The populist maelstrom is becoming a threat to the social and economic future of the West. Policies which normally would generate national bipartisanship are suddenly becoming politicised, often simply for political gain. The leadership that the West has previously shown in international affairs is slipping away.
Now more than ever the West is faced with many challenges and this should force countries to work together. Instead they are splintering, both internally and internationally.
Issues such as climate change, energy, equality, press freedom, privacy, migration and refugees are being politicised in blame games; and critical policies, international treaties and collaboration are becoming casualties of this level of polarisation.
Even technology has now been weaponised in the trade wars – and it is one of the main tools we need to use in addressing and solving these issues!
It is extremely unlikely that the people who are voting for populists are unaware of problems such as climate change, but the populists are using these issues to polarise the ’us against them’ issue.
‘Us’ being the people who feel they have become the victims of the neoliberal policies of the last 30 years and who are often struggling to make ends meet. This happens especially in areas such as housing, energy, medical and educational costs. These people have lost economic power and they are witnessing massive tax avoidance by both companies and the wealthiest people. There is also a significant increase in poverty in, for example, countries such as the US and Britain. No wonder this is creating deep polarisation.
‘Them’ being the people that are, in general, well off and better educated and who can choose to spend more time and money on issues such as climate change, refugees and equality.
In order to make any headway the ‘them’ will have to take the issues of the ‘us’ far more seriously. Only when we have a majority together can we these problems more effectively. The ‘us’ group is also more susceptible to fake news, echo chambers and populism. This is happily fuelled by politicians for their own private or political gain, and by some of the media simply for monetary advantage.
The question is whether the current neoliberal regimes and their populist offspring can address the issues that are close to the hearts of the ‘Us’ group. Looking at the present political developments we must conclude probably not. Eventually this will come as a shock to those who voted for them. There is a ray of light in the Scandinavian countries, where populists are being voted out in favour of social democratic politicians.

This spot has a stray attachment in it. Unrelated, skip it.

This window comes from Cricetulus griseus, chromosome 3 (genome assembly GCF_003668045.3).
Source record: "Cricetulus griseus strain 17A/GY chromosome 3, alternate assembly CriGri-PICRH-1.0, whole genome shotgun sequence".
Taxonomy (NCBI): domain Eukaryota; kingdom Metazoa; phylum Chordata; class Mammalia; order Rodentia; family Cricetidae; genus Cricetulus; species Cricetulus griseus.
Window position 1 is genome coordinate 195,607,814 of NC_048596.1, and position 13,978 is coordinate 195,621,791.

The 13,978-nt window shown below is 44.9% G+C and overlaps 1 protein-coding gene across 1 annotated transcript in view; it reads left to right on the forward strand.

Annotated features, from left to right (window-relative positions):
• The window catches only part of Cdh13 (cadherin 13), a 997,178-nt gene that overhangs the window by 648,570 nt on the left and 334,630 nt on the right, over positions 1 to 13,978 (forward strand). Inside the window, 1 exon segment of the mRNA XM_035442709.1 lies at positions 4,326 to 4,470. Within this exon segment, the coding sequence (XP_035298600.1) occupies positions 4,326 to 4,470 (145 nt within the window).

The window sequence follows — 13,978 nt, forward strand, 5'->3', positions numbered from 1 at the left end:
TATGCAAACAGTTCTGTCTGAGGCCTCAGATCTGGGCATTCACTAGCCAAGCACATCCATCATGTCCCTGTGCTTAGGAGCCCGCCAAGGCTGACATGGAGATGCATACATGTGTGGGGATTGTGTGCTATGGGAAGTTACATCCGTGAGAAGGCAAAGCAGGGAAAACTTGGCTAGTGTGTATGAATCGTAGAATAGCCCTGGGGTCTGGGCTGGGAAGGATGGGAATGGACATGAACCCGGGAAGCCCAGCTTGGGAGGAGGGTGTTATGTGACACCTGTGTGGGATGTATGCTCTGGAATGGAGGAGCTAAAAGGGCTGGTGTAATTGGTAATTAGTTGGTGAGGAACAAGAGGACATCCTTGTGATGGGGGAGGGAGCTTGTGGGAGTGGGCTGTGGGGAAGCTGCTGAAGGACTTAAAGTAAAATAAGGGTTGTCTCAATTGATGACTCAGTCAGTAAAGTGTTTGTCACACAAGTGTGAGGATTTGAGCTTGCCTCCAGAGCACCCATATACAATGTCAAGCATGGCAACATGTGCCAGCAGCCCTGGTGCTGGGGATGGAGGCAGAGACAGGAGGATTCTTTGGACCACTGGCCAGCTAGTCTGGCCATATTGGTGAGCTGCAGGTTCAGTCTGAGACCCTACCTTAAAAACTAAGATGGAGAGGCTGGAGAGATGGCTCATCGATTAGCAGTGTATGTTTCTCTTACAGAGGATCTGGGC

It is more likely that a return to more social democratic systems is needed to effectively address the issues from both sides. Given that the ‘Them’ are in a better financial position they will have to make more effort to address the issues that the ‘Us’ are bringing to the table.
In the end more of the disillusioned people will need to be brought back into the fold so that we can all seriously address those global issues.
If we fail to work together nationally and internationally we will be unable to address the bigger issues – especially climate change, which could create an existential crisis for humanity. Because of the ongoing party politics of the last decade we have no national plan or strategy in place to address the complex disasters that are predicted to be coming our way. They include massive increases in climate change refugees driven to the west because of natural disasters, famine, lack of fresh water, epidemics, collapse of law and order, etc. We already see a great deal of this happening in Africa and the Middle East. The economic and national security consequences of simultaneous calamities will be enormous and can happen both in our region or within our country. This is known as simultaneity. Either way the effects on trade, energy and our way of life will be enormous.
Despite President Trump’s climate change denials, the US Navy is starting to work on protecting their marine bases around the world against the effects of climate change – something they have warned against since 2004. According to the Home Front documentary Australia doesn’t have plans in place to protect their navy bases or any of our other very expensive army or air force facilities. Nor does our defence force have comprehensive strategies in place on how to address what is internationally known as complex emergencies.
Finland is one of the few countries that has a permanent crisis council in place, which continuously looks at the various crises scenarios that could affect the country and creates and updates plans to deal with such situations.
It looks like the Australian government has taken a predestination view on climate change, energy crises and infrastructure attacks and is simply hoping for the best. Wouldn’t it be more prudent to at least prepare ourselves in a similar way to the way in which we protect ourselves from what is arguably a rather low risk event such as a war. Australia spends $40 billion a year on defence; I would argue that the economic and security risks from climate change would warrant at least a similar risk prevention effort.
If one or more of such complex events does happen it will be interesting to find out whether people will finally come together. Hopefully it won’t then be a situation of ‘too little too late’.
The changes needed will be massive and there will be a lot of pain and opposition in the process. Strong leadership will be needed, and unfortunately there is a significant shortage of this in the West.
But, as Scandinavia is showing, there is perhaps a way out of the current political crises that are hitting many of the western democracies.